Friday, March 28, 2014
At Historic Northampton
“The Holyoke Range: Mountains Like Ocean Waves,” an exhibit of drawings inspired by the local mountain range, by Lorna Ritz of Amherst, will be on view through April 4 at Historic Northampton, 46 Bridge St. in Northampton.
“Each of my drawings represents a crystallized chunk of formal experience, yet is also deeply personal,” Ritz writes in her artist’s statement. “They are earthy, rock-like and weighty, yet they have in them the rhythm of the sea. I am a nature painter: the nature “out there” coupled with my own internal landscape.
Ritz received a bachelor’s degree in fine arts from Pratt Institute in New York City and a master’s degree from Cranbrook Academy of Art in Michigan. She has taught at the Rhode Island School of Design, Brown University, the University of Minnesota, and Dartmouth College, and has been a guest critic at the Vermont Studio Center. She has also been an adjunct professor at Western New England University since 2004.
∎ “Sky and Spirit: Unfolding Continuities in The Pioneer Valley,” an exhibit of paintings by Belchertown artist Chris Page, will be on view through April 4 at Historic Northampton
Page’s work features vignettes from nature, most notably the late-afternoon sky. Part of his “Sky Series,” Page’s work is based on his observation, study and photography of the sky.
Page has been working with landscape and natural processes as source material for his painting practice for more than 25 years. His work has been an ongoing exploration of the intersection of nature and painterly abstraction.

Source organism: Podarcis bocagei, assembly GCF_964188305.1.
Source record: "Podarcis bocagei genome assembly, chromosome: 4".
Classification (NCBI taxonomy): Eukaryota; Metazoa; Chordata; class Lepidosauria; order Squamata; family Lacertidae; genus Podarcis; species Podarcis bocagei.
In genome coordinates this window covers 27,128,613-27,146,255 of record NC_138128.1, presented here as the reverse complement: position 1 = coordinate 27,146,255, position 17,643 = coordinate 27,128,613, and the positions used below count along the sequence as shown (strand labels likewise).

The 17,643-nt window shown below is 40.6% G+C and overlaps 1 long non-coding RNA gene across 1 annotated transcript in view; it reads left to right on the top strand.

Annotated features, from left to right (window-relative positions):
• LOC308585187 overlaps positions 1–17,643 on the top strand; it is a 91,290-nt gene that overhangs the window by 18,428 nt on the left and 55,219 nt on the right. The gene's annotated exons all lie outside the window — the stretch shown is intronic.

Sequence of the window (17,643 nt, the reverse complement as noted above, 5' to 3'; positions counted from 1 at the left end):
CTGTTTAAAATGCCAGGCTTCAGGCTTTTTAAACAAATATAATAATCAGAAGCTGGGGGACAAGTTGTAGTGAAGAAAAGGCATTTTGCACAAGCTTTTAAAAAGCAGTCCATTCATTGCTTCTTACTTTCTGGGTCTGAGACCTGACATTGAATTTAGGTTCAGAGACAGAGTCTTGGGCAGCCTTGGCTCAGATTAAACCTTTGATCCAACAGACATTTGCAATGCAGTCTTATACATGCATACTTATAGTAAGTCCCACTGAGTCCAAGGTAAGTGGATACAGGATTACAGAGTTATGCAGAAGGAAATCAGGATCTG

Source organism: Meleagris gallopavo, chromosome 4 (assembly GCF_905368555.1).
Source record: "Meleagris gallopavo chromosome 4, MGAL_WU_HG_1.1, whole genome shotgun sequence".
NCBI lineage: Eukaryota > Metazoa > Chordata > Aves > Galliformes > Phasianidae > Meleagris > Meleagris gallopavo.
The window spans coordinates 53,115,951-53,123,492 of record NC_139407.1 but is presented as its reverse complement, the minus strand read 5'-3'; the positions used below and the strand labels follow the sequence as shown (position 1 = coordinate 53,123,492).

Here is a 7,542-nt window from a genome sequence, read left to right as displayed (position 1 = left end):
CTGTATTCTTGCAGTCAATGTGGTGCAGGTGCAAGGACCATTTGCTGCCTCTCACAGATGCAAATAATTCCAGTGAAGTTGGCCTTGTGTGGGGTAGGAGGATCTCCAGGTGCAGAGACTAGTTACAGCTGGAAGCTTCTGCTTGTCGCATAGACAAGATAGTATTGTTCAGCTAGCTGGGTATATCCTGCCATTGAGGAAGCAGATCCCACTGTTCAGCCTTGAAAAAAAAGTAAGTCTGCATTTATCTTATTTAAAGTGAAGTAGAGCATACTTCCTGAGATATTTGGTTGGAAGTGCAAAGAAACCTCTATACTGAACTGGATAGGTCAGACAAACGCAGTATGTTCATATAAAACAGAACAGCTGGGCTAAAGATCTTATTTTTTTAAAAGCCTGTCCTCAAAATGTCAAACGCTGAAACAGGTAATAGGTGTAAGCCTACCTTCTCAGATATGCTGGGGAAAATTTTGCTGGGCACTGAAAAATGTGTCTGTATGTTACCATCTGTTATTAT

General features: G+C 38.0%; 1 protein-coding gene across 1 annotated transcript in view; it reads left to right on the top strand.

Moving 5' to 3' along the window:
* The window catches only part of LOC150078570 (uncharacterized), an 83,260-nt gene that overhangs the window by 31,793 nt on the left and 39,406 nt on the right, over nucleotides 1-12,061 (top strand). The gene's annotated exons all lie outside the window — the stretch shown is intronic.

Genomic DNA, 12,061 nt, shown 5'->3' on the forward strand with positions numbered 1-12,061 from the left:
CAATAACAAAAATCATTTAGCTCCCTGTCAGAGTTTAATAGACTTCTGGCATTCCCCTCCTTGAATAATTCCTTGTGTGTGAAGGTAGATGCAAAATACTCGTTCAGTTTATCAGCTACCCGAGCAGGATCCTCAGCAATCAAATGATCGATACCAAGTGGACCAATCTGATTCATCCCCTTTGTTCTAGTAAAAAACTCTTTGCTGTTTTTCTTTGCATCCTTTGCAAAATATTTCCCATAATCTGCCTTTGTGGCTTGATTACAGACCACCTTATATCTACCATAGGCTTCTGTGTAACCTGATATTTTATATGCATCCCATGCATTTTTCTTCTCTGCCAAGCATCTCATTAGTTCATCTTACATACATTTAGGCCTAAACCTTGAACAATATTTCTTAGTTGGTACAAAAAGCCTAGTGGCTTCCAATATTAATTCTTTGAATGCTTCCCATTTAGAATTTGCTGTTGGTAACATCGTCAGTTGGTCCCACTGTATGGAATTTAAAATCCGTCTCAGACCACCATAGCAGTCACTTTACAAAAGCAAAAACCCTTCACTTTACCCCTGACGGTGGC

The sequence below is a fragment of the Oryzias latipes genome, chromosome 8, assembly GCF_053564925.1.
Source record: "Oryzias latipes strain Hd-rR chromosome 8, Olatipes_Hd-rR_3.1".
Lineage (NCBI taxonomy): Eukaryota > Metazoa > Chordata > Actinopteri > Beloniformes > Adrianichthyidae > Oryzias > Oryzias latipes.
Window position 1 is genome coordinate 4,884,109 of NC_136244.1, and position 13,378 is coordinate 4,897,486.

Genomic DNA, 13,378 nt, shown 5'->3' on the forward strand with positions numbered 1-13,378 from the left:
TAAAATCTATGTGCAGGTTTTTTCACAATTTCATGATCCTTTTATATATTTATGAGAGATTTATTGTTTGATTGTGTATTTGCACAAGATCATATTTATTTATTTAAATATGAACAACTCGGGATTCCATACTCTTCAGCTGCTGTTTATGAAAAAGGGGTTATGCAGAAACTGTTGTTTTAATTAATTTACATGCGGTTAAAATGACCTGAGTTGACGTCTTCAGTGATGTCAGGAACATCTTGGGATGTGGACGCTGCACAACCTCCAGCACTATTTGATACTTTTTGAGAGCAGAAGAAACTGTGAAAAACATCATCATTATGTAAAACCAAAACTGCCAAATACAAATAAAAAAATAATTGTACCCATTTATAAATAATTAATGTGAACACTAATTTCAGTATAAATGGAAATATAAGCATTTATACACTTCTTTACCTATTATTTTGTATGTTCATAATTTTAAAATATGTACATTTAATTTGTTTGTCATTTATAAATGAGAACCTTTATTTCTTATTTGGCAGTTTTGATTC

Both exhibits open with a reception March 14 from 5 to 8 p.m. Page will give a talk March 22 at 2 p.m.; Ritz will speak about her work March 22 at 3 p.m.
Hours are Wednesdays through Saturdays from 10 a.m. to 4 p.m. and Sundays from noon to 5 p.m. For information visit www.historic-northampton.org or call 584-6011.
∎ The Fast Forward film series at Historic Northampton continues on March 16 from 3 to 4 p.m., with a series of animated short films by Jay Bolotin, who will be available for a question-and-answer session after the screenings.
As a youth, Bolotin made sculpture from fallen trees and experienced the work of artists like Henry Moore through illustrated magazines. Wanting to “make things that expressed what was otherwise without expression,” he says, he studied art, first at the Rhode Island School of Design, then as a apprentice to the late sculptor Robert Lamb. He began making prints in the early 1980s and though he tried different media, the directness of woodcut appealed to him, and it has been a major component of his visual art ever since.
On the program is “The Jackleg Testament Part I: Jack & Eve” (12 minutes), a film based on a series of woodcuts, and “Kharmen” (22 minutes), a motion picture constructed from graphite drawings.
“The viewer encounters characters who are embroiled in psychologically intricate dramas, and these characters appear — and reappear — in multiple pieces, created in a variety of media,” Bolotin says in an artist’s statement.
At the Oxbow
“Tin Sculptures,” an exhibition of work by sculptor and furniture designer Richard Moses Schultz, will be on view through March 30 at the Oxbow Gallery, 273 Pleasant St. in Northampton. There will be a artist’s reception March 14 from 5 to 8 p.m.